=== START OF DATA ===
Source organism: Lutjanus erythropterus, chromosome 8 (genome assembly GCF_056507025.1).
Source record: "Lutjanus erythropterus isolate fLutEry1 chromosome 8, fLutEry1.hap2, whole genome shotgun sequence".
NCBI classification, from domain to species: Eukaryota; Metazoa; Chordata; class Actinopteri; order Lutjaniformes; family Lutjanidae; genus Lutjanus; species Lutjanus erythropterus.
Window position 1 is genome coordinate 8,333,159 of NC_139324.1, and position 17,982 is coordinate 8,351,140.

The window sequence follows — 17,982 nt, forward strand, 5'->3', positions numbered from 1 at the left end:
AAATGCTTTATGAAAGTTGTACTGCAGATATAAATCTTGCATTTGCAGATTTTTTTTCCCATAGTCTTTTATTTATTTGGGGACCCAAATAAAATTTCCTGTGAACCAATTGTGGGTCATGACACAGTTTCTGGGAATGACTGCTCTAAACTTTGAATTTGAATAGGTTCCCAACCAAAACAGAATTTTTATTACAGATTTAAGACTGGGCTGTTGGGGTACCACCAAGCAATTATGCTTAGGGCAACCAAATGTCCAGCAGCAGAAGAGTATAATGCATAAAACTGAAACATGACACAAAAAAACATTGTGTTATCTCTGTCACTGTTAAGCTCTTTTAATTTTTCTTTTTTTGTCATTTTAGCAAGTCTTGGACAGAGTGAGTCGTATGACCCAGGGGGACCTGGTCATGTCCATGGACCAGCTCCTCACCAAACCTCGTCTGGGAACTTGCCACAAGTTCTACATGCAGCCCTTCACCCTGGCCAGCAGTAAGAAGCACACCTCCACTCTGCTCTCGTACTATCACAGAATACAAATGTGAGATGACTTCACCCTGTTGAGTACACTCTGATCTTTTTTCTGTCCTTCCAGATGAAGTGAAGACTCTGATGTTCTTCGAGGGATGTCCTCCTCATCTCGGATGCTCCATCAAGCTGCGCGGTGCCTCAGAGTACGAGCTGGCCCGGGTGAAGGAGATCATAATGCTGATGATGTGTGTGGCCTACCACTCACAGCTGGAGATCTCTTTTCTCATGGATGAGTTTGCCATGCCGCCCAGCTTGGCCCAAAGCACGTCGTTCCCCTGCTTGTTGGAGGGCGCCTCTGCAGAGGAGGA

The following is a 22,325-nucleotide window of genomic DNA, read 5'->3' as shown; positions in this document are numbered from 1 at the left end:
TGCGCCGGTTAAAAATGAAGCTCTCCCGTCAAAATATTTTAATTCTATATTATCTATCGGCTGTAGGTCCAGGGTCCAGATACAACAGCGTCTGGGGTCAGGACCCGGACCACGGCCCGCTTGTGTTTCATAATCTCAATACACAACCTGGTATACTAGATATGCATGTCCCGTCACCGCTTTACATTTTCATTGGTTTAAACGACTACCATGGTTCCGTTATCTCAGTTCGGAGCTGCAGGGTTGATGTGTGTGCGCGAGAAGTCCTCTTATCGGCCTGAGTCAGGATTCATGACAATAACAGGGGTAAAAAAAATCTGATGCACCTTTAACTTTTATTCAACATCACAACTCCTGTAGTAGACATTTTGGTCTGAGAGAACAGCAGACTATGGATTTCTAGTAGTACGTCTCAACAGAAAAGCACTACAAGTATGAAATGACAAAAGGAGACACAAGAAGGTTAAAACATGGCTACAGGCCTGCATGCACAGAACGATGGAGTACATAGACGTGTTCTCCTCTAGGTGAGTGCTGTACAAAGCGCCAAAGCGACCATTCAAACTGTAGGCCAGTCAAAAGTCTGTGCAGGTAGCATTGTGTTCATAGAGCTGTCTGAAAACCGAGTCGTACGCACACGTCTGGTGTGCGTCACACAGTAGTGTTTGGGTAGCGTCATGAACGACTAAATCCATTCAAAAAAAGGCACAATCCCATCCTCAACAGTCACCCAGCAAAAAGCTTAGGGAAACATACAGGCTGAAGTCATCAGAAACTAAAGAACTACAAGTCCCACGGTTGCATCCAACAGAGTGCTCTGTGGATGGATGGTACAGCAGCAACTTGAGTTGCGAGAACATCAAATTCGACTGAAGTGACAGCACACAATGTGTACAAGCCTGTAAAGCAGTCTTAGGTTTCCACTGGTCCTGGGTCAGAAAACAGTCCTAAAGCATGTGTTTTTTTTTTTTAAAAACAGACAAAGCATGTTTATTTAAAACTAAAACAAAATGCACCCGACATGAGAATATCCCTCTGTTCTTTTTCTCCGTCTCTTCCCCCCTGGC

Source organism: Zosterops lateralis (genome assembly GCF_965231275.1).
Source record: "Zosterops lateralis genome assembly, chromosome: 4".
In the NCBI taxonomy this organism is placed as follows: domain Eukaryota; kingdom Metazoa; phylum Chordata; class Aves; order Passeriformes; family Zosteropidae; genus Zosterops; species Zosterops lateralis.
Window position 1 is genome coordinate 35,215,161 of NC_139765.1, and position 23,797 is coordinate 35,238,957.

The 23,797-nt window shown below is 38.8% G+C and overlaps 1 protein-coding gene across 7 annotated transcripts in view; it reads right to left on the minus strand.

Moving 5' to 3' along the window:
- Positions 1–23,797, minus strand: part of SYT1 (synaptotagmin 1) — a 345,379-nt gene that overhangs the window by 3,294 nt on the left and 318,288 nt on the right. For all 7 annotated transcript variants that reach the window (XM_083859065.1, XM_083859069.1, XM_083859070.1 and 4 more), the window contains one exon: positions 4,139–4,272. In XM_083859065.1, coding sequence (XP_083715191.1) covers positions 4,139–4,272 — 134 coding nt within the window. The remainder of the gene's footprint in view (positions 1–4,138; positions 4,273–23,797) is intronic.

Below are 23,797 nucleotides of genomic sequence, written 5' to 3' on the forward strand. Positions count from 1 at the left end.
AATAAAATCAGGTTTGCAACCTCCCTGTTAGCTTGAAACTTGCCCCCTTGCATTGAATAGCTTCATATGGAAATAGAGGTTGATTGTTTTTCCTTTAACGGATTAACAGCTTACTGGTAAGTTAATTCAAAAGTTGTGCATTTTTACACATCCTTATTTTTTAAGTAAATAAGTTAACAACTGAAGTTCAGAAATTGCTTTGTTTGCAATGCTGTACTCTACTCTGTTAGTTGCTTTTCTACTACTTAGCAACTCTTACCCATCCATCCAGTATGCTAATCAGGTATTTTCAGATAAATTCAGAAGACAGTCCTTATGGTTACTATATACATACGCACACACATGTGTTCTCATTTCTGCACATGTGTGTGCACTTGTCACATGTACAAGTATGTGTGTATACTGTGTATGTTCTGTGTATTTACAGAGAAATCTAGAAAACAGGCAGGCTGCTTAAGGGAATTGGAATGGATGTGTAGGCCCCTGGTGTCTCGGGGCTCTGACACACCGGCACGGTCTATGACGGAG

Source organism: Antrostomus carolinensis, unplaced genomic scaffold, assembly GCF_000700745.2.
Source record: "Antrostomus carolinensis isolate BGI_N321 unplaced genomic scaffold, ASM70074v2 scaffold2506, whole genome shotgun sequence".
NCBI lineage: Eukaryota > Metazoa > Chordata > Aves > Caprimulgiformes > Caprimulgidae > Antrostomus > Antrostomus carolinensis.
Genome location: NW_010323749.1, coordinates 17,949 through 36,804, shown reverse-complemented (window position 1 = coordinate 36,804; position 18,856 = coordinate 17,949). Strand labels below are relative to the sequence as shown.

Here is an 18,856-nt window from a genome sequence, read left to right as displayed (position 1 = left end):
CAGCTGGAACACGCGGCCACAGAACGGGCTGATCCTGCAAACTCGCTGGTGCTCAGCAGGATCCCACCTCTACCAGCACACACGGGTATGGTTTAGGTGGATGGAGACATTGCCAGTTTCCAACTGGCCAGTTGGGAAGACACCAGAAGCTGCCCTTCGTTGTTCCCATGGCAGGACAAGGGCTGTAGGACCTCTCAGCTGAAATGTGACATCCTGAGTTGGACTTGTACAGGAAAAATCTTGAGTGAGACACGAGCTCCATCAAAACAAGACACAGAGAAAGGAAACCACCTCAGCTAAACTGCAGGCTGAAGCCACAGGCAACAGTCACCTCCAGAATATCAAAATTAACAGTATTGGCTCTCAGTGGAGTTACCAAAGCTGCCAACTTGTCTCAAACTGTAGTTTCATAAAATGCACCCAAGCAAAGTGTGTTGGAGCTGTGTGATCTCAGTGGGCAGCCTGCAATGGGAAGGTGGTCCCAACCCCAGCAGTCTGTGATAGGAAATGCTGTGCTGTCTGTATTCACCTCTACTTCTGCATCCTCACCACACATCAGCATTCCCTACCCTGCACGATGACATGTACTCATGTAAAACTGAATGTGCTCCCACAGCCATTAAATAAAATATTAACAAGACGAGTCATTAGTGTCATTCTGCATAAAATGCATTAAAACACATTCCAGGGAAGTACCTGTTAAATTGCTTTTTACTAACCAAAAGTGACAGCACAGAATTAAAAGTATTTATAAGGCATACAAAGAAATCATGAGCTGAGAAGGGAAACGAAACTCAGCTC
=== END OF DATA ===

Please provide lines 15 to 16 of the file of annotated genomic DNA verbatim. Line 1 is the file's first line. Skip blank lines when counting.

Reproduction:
- Positions 1–23,797, minus strand: part of SYT1 (synaptotagmin 1) — a 345,379-nt gene that overhangs the window by 3,294 nt on the left and 318,288 nt on the right. For all 7 annotated transcript variants that reach the window (XM_083859065.1, XM_083859069.1, XM_083859070.1 and 4 more), the window contains one exon: positions 4,139–4,272. In XM_083859065.1, coding sequence (XP_083715191.1) covers positions 4,139–4,272 — 134 coding nt within the window. The remainder of the gene's footprint in view (positions 1–4,138; positions 4,273–23,797) is intronic.

Below are 23,797 nucleotides of genomic sequence, written 5' to 3' on the forward strand. Positions count from 1 at the left end.